Columbia made several serials using its own staff and facilities (1938–1939 and 1943–1945), and these are among the studio's best efforts: The Spider's Web, The Great Adventures of Wild Bill Hickok, Batman, The Secret Code, and The Phantom maintained Columbia's own high standard. However, Columbia's serials often have a reputation for cheapness, because the studio usually subcontracted its serial production to outside producers: the Weiss Brothers (1937–1938), Larry Darmour (1939–1942), and finally Sam Katzman (1945–1956). Columbia built many serials around name-brand heroes. From newspaper comics, they got Terry and the Pirates, Mandrake the Magician, The Phantom, and Brenda Starr, Reporter; from the comic books, Blackhawk, Congo Bill, time traveler Brick Bradford, and Batman and Superman (although this last owed more to its radio incarnation, which the credits acknowledged); from radio, Jack Armstrong and Hop Harrigan; from the hero pulp characters like The Spider (two serials: The Spider's Web and The Spider Returns) and The Shadow (despite also being a very popular radio series); from the British novelist Edgar Wallace, the first archer-superhero, The Green Archer; and even from television: Captain Video. Columbia's early serials were very well received by audiences—exhibitors voted The Spider's Web (1938) the number-one serial of the year. Former silent-serial director James W. Horne co-directed The Spider's Web, and his work secured him a permanent position in Columbia's serial unit. Horne had been a comedy specialist in the 1930s, often working with Laurel and Hardy, and most of his Columbia serials after 1939 are played tongue-in-cheek, with exaggerated villainy and improbable heroics (the hero takes on six men in a fistfight and wins). After Horne's death in 1942, the studio's serial output was somewhat more sober, but still aimed primarily at the juvenile audience. Batman (1943) was quite popular, and Superman (1948) was phenomenally successful. Spencer Gordon Bennet, another silent-serial veteran, directed most of the later Columbia serials. His western-themed efforts were suitably accomplished, but Columbia cut corners in every respect until the quality of the serials suffered. Columbia also used cartoon animation instead of more expensive special effects with its science-fiction serials. By the 1950s Columbia serials were very-low-budget affairs, consisting mostly of action scenes and cliffhanger endings from older productions, and even employing the same actors for new scenes tying the old footage together. The new footage was so threadbare that it would often show the new hero watching the action from a distance, rather than actually participating in it. Columbia outlasted the other serial producers, its last being Blazing the Overland Trail (1956).
Film serials released to the home video market from original masters include the majority of Republic titles (with a few exceptions, such as Ghost of Zorro)—which were released by Republic Pictures Home Video on VHS and sometimes laserdisc (sometimes under their re-release titles) mostly from transfers made from the original negatives, The Shadow, and Blackhawk, both released by Sony only on VHS, and DVD versions of Flash Gordon, Flash Gordon's Trip to Mars, and Flash Gordon Conquers the Universe (Hearst), Adventures of Captain Marvel (Republic Pictures), Batman and Batman and Robin (Sony), Superman and Atom Man vs. Superman (Warner), and The Green Hornet (VCI). Notable restorations of partially lost or forgotten serials such as The Adventures of Tarzan, Beatrice Fairfax, The Lone Ranger Rides Again, Daredevils of the West and King of the Mounties have been developed and made available to fans by The Serial Squadron. A gray market for DVDs also exists consisting of DVD companies releasing titles from privately owned 16mm prints or even copies of previously released VHS or laserdisc editions, and various websites and internet auctions. These DVDs vary between good and poor quality, depending on their source. In 2017, Adventures of Captain Marvel became the first serial to be released on Blu-ray.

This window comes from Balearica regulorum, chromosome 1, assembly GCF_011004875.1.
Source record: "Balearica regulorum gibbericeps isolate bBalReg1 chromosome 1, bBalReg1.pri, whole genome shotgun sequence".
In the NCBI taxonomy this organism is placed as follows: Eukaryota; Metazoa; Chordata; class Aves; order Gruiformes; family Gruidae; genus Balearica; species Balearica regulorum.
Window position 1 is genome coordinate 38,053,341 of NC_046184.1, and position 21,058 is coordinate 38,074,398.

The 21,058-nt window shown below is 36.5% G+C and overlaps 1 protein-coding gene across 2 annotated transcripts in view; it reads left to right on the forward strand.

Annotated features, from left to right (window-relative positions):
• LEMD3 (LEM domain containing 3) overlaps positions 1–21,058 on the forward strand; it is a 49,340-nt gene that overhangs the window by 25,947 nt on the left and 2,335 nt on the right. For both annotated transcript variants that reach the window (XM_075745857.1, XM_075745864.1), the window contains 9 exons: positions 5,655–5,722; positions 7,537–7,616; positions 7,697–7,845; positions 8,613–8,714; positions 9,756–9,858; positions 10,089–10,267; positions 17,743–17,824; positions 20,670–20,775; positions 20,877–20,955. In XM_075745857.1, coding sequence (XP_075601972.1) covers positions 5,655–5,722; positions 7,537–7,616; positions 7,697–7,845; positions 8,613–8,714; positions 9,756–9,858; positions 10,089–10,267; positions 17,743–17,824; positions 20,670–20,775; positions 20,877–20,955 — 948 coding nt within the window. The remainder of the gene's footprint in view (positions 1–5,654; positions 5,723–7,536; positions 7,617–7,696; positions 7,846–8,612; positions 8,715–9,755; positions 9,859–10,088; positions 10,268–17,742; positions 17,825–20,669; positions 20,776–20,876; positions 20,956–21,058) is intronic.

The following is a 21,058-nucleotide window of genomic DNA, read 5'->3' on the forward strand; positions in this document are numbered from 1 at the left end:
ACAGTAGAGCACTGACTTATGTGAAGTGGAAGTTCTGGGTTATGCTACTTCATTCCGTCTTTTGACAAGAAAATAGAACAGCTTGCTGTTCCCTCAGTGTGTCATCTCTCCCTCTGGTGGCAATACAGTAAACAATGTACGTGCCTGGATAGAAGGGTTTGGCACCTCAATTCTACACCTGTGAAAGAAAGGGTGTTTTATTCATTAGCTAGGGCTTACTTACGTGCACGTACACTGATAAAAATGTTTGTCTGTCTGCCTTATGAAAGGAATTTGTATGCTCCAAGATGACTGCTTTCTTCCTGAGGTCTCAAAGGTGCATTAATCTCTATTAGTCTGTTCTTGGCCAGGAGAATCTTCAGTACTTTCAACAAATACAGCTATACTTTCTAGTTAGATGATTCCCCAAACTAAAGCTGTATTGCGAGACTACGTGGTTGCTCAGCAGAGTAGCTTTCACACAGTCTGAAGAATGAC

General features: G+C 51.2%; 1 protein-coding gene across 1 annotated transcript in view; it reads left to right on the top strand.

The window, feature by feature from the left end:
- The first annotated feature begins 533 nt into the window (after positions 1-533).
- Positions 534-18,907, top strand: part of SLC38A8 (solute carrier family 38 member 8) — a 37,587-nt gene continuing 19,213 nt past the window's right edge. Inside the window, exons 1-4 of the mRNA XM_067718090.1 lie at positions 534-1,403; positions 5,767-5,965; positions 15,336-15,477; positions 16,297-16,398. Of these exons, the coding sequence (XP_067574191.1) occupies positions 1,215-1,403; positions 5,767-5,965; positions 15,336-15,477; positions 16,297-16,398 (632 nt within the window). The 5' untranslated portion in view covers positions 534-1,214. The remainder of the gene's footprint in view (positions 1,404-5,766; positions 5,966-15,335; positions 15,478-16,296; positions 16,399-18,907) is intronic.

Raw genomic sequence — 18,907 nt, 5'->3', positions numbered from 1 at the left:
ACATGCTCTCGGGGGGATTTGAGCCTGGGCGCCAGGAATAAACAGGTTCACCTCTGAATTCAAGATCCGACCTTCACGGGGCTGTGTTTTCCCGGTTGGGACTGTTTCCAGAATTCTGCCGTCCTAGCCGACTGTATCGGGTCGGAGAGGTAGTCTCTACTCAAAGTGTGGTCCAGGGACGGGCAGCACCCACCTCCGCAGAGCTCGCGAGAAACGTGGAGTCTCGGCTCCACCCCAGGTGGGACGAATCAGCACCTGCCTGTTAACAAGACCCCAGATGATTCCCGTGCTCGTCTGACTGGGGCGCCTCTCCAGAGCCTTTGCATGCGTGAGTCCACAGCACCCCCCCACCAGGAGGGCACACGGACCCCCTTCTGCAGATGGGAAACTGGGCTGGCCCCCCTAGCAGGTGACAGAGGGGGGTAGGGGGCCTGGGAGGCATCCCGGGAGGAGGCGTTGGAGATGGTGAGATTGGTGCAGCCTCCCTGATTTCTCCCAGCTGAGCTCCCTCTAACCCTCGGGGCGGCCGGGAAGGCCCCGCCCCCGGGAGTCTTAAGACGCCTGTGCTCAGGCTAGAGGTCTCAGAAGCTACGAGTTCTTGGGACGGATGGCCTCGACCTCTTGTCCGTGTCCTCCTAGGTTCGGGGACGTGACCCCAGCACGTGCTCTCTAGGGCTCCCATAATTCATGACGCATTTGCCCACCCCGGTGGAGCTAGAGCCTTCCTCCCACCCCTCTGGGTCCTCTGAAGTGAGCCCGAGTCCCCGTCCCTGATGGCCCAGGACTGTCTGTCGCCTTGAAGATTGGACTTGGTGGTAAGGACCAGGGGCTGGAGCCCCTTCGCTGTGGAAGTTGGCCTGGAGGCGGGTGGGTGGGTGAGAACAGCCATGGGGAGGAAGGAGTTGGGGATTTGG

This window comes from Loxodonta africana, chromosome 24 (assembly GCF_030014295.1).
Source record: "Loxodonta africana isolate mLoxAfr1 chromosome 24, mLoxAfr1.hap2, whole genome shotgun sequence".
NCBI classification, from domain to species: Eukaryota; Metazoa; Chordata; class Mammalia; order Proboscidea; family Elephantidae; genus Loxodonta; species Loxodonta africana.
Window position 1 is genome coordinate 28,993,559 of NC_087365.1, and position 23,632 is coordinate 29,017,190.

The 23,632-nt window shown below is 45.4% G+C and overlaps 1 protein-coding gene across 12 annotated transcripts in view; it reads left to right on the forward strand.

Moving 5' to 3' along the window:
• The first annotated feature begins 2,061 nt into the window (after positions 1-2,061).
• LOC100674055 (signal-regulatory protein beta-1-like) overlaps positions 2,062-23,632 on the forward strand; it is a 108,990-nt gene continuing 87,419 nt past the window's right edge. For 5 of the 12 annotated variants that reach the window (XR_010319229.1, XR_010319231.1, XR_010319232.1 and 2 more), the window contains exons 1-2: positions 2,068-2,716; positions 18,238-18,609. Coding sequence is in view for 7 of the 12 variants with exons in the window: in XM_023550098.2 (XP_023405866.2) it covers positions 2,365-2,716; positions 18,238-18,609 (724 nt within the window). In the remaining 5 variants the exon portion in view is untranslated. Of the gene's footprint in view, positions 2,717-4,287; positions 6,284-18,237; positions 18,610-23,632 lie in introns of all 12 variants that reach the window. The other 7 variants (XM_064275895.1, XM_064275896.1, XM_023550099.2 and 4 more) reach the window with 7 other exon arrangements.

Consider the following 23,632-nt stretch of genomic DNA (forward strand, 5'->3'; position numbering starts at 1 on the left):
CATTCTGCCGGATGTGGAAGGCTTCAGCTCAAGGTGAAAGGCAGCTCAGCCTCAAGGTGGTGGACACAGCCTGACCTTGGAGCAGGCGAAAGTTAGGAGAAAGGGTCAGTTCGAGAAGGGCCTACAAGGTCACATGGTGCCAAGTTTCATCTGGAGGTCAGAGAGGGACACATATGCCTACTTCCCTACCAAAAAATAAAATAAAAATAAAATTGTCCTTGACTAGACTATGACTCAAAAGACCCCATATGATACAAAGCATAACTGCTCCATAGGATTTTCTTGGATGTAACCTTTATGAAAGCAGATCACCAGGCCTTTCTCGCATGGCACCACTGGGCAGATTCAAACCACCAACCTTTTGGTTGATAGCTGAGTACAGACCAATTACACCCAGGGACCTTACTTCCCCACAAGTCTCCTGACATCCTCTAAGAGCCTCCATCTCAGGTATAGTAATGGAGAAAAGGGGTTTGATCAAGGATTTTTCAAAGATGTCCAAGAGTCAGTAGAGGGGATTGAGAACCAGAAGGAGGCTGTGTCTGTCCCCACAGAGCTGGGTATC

There have been several post-1950s attempts at reviving or recalling cliffhanger serials, by both fans and professional studios, and serials were often spoofed in cartoons of the 1960s.
In the early days of television in the United States, movie serials were often broadcast, one chapter a day, and in the late 1970s and 1980s, they were often revived on BBC television in the United Kingdom. Many have been released in home video formats. The popular Indiana Jones movies are a well-known, romantic pastiche of the serials' plot elements and devices.
An early attempt at a low-budget Western serial, filmed in color, was entitled The Silver Avenger. One or two chapters exist of this effort on 16mm film but it is not known whether the serial was ever completed.
The best-known fan-made chapter play is the four-chapter, silent 16mm Captain Celluloid vs. the Film Pirates, made to resemble Republic and Columbia serials of the 1940s and completed in 1966. The plot involved a masked villain named The Master Duper, one of three members of a Film Commission who attempts to steal the only known prints of priceless antique films, and the heroic Captain Celluloid, who wears a costume reminiscent of that of the Black Commando in the Columbia serial The Secret Code and is determined to uncover him. Roles in the serial are played by, among others, film historians and serial fans Alan G. Barbour, Al Kilgore, and William K. Everson.